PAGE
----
Talk:Counter-Reformation

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End of article is wanting[edit]

This article is in need of a "summary and legacy" section at the end. This article ends very abruptly and I think its inappropriate for a period of history that had so many reaching effects. —Preceding unsigned comment added by 205.172.134.23 (talk) 20:56, 18 December 2009 (UTC)

A lot of work to do here[edit]

Wow, there is a lot of work to do here. The treatment of Trent is very poor. It should be outlined briefly by sessions without such sweeping statements with a POV tone. Since Trent had numerous sessions over the course of several decades, it should be a recurring subheading. There is so much material here that it should be first decided whether to organize it chronologically or thematically. Previously, the structure was a real mess with Trent as a heading following be Reforms as a heading with the "Reforms section being a continuation of the Trent discussion. It is even confusing to describe it! this is gay how you can change this all you want.

Anyway, am chipping away at this, if anyone out there is interested, give me a holler!--Vaquero100 00:36, 4 May 2006 (UTC)

== I've deleted the signed comment suggesting this page be moved. If the move is uncontroversial, just do it. If you expect the move to be controversial, follow the procedure described at Wikipedia:Requested moves. --Stebulus 03:28, 12 June 2006 (UTC)

Requested move to Catholic Reformation[edit]

The following discussion is an archived debate of the proposal. Please do not modify it. Subsequent comments should be made in a new section on the talk page. No further edits should be made to this section.

The result of the debate was no consensus for the move --Philip Baird Shearer 22:06, 22 June 2006 (UTC)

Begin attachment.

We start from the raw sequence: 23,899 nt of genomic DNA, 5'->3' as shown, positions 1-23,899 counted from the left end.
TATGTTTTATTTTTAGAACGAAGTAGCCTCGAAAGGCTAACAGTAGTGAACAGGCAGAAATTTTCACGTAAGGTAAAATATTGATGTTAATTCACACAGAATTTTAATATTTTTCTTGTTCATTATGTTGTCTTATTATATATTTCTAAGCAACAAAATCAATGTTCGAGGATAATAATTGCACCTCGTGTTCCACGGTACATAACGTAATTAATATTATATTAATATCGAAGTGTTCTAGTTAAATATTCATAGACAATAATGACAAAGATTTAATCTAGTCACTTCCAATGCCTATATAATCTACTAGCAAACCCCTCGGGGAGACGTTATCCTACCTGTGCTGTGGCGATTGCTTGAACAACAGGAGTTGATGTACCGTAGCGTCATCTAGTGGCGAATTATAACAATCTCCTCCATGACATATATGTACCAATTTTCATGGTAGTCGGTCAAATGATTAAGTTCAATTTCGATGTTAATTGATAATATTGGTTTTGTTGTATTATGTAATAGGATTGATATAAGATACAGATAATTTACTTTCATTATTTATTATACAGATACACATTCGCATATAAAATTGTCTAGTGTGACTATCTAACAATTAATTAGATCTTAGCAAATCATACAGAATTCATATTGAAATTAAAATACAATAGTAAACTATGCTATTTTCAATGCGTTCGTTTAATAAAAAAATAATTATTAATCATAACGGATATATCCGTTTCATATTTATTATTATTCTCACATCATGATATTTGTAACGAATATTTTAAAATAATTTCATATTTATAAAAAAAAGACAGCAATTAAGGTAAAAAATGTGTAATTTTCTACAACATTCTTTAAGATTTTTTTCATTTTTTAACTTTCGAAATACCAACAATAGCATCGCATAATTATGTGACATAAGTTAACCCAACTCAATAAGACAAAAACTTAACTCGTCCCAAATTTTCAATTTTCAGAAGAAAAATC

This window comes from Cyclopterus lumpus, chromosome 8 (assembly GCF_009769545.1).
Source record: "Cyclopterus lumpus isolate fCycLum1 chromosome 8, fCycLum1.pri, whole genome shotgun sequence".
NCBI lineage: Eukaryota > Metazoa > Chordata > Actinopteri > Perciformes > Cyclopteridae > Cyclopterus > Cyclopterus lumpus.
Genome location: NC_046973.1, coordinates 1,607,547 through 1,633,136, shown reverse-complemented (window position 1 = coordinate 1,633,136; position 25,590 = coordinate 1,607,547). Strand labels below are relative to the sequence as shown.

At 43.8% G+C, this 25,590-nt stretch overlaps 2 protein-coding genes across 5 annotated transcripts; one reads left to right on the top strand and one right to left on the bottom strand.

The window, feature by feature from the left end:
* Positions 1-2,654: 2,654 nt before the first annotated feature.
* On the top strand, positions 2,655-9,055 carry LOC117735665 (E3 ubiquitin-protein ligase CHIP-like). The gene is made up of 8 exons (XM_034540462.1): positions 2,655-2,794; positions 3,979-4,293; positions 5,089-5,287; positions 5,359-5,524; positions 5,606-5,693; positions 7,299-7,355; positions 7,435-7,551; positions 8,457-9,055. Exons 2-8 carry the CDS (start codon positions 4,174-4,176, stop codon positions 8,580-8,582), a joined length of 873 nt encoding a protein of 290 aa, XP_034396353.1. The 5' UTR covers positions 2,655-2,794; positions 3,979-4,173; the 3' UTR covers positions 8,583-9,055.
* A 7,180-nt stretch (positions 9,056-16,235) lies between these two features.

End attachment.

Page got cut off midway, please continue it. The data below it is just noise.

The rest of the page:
I would like to propose that this article be moved to "Catholic Reformation." There are several good reasons for this. First, it was a reform in the Church. "Counter Reformation" makes it sound like it was anti-reform, which is clearly not true. Second, "Counter Reformation" also makes it sound like it was only a response to the "Protestant Reformation." This is only partially true. Many of the reforms of the Catholic Reformation are not particularly related to Luther or his successors. These aspects include: the profound spiritual movements of the spanish mystics and the French school of spirituality as well as the development of the seminary syste --Vaquero100 07:51, 24 May 2006 (UTC)

Counter-ReformationCatholic Reformation — The term "Counter-Reformation" implies that the movement was anti-reform. "Catholic Reformation" is the more accurate term as it describes a reform within the Catholic Church. This has become the academically accepted term. --Vaquero100 05:48, 12 June 2006 (UTC)

Survey[edit]

  • I support such a move, for the reason that Catholic Reformation is the preferred term among many scholars today. Maestlin 14:52, 24 May 2006 (UTC)
  • Oppose strongly: The term Counter Reformation is by far the most commonly used term in English for this historic movement. Even the Catholic Encylcopedia uses the term Counter Reformation as an article title. Even if there is a growing movement among some scholars as some above suggest to use Catholic Reformation the term has not established itself in common usage. This is an encyclopedia and it seems more fitting of an encyclopedia to use the commonly used term for an event. I think using the title Counter Reformation with a mention of the term Catholic Reformation in the first paragraph is sufficient - this is also what Encyclopedia Britannica does. I certainly see no reason to abandon the more commonly used term as the article title for one that is far less used. --Westee 13:24, 31 May 2006 (UTC)